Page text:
A cyber asset inventory is another significant requirement. A detailed list of assets likely to meet criteria for critical energy infrastructure must be completed and that list should include enough information to allow auditors to check all methodologies used to compile the lists.
Mitigation measures also are required, including a security vulnerability assessment of all cyber assets listed in the inventory. This should be a system-based evaluation that looks at assets that could cause downstream service impacts if compromised. In other words, not every valve or fitting needs to be assessed, but larger assets like compressor stations or other key operational components — particularly those that can be operated via remote controls — should be.
The mitigation effort is likely to include implementing password protection and multifactor authentication on field assets that are not currently protected. This is likely to include laptops used by field personnel as well as any remote access and controls, including remote terminal units (RTUs) and wireless cellular modem drops.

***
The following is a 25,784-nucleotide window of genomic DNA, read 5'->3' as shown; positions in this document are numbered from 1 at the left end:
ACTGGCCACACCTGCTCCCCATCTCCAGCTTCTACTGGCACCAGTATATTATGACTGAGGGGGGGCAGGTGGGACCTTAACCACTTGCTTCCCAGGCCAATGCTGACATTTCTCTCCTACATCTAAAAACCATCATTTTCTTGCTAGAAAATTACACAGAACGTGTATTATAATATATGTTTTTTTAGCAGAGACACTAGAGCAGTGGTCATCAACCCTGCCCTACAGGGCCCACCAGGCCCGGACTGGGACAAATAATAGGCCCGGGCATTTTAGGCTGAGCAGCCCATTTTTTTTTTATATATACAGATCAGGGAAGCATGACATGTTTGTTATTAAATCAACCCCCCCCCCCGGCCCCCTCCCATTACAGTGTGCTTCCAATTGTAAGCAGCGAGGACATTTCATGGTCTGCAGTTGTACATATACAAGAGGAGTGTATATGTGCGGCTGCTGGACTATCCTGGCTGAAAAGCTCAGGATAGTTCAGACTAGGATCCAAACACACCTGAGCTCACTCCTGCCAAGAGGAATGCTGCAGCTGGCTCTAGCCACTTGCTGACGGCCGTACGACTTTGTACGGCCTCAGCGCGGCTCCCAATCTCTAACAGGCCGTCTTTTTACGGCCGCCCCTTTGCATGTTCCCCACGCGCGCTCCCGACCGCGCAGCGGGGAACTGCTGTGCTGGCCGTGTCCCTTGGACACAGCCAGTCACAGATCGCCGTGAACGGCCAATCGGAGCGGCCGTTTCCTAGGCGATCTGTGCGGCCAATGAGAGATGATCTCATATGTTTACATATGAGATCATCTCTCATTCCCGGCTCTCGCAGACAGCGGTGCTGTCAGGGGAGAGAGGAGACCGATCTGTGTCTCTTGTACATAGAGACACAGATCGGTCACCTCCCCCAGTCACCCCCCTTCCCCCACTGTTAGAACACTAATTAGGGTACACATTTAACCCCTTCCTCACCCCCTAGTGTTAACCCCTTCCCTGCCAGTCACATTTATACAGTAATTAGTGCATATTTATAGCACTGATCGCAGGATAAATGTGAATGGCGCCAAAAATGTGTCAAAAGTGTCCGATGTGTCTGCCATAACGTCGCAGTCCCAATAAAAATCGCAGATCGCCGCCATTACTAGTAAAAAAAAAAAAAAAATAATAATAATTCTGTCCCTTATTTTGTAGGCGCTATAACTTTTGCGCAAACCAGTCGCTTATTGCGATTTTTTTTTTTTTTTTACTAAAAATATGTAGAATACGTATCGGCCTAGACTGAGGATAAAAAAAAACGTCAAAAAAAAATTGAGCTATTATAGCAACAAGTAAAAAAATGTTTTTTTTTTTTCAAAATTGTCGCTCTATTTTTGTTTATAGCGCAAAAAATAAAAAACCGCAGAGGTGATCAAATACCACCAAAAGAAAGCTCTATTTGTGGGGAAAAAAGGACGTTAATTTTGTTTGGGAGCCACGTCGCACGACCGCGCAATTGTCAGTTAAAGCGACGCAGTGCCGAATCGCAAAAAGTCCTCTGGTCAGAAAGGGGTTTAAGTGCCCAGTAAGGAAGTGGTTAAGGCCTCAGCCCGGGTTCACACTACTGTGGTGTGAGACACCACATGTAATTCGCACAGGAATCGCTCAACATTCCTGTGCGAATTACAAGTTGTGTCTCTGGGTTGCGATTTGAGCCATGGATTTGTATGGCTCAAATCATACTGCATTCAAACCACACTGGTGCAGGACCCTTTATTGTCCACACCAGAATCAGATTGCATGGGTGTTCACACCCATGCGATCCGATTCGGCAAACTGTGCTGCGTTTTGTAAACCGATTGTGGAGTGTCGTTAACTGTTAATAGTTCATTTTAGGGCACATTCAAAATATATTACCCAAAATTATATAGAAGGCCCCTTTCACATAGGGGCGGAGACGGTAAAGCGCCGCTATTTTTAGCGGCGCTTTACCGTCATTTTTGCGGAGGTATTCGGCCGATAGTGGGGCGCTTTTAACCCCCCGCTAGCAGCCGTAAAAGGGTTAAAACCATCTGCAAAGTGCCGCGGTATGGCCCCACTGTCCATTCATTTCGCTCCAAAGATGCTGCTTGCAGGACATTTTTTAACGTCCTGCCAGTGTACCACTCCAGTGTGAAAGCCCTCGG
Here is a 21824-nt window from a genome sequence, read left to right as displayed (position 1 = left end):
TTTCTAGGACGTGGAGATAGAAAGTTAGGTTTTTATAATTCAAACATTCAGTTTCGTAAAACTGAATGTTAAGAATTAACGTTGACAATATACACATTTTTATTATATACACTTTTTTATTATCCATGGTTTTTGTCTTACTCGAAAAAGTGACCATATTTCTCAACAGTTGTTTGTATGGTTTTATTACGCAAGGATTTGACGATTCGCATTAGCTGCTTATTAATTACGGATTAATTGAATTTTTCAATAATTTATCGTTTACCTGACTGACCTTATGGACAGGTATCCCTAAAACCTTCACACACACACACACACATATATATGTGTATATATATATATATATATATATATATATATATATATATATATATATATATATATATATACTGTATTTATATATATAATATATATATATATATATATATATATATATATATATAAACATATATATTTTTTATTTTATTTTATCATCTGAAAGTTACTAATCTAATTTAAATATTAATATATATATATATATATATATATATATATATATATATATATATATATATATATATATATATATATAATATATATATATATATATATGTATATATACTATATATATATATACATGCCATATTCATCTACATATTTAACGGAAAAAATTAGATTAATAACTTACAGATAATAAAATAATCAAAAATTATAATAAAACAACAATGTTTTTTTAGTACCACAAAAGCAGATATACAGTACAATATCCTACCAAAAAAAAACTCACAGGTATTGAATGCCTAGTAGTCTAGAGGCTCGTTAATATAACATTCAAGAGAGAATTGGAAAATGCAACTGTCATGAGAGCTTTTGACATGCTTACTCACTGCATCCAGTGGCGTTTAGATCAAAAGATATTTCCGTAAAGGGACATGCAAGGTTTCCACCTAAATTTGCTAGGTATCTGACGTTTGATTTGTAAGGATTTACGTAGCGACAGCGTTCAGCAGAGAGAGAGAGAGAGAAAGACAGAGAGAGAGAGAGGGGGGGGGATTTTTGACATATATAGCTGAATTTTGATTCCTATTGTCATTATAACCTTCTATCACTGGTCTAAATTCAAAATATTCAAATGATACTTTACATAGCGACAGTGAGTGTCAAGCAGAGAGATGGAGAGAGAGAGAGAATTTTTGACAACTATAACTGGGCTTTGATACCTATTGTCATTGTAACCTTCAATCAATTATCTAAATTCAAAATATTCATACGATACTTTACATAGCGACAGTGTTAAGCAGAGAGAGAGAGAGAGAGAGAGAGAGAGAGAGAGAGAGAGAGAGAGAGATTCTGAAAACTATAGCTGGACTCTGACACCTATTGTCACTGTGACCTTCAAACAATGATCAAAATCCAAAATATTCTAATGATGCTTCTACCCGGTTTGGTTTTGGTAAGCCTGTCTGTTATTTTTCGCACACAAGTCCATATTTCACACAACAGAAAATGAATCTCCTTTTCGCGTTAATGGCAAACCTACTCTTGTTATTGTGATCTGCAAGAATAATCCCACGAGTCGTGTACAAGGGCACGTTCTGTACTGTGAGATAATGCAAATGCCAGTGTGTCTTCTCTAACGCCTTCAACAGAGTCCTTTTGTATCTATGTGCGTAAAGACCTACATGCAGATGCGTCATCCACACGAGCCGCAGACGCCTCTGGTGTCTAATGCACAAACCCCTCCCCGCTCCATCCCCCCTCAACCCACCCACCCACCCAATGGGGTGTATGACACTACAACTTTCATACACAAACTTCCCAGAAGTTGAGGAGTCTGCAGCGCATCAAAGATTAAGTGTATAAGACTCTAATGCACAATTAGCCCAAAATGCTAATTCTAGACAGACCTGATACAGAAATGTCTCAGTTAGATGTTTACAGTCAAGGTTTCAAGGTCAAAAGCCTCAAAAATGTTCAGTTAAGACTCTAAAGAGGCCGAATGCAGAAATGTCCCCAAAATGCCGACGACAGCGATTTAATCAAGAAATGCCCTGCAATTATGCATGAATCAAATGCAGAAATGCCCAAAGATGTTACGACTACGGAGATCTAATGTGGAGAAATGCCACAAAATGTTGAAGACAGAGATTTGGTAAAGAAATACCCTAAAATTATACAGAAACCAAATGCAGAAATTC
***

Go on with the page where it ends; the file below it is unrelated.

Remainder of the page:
Meeting the Threshold
Even if only one of the seven criteria boxes is checked, operators should expect to face compliance requirements.
Some requirements are onerous and some are not. Implementing password and multifactor authentication for certain assets may be easier to manage than pushing out protections for other types of field assets that aren’t properly designed to protect against cyberattacks. In those cases, some operators and utilities are likely to face the prospect of changing out certain components with newer pieces of equipment that are designed to be protected.
Utilities and operators are unlikely to have a clear picture of the task they face until assessments are completed. Until now, they have typically adopted business-focused criteria on what assets are business-critical. Now those assessments must be broadened to incorporate a look at the impact a cyberattack may have on broad classifications of customers.
There is not a lot of time. Operators and utilities may not think they own critical infrastructure, but still may be at risk if they take no action. It would be advisable to rethink these conclusions and get started on an assessment and criticality analysis.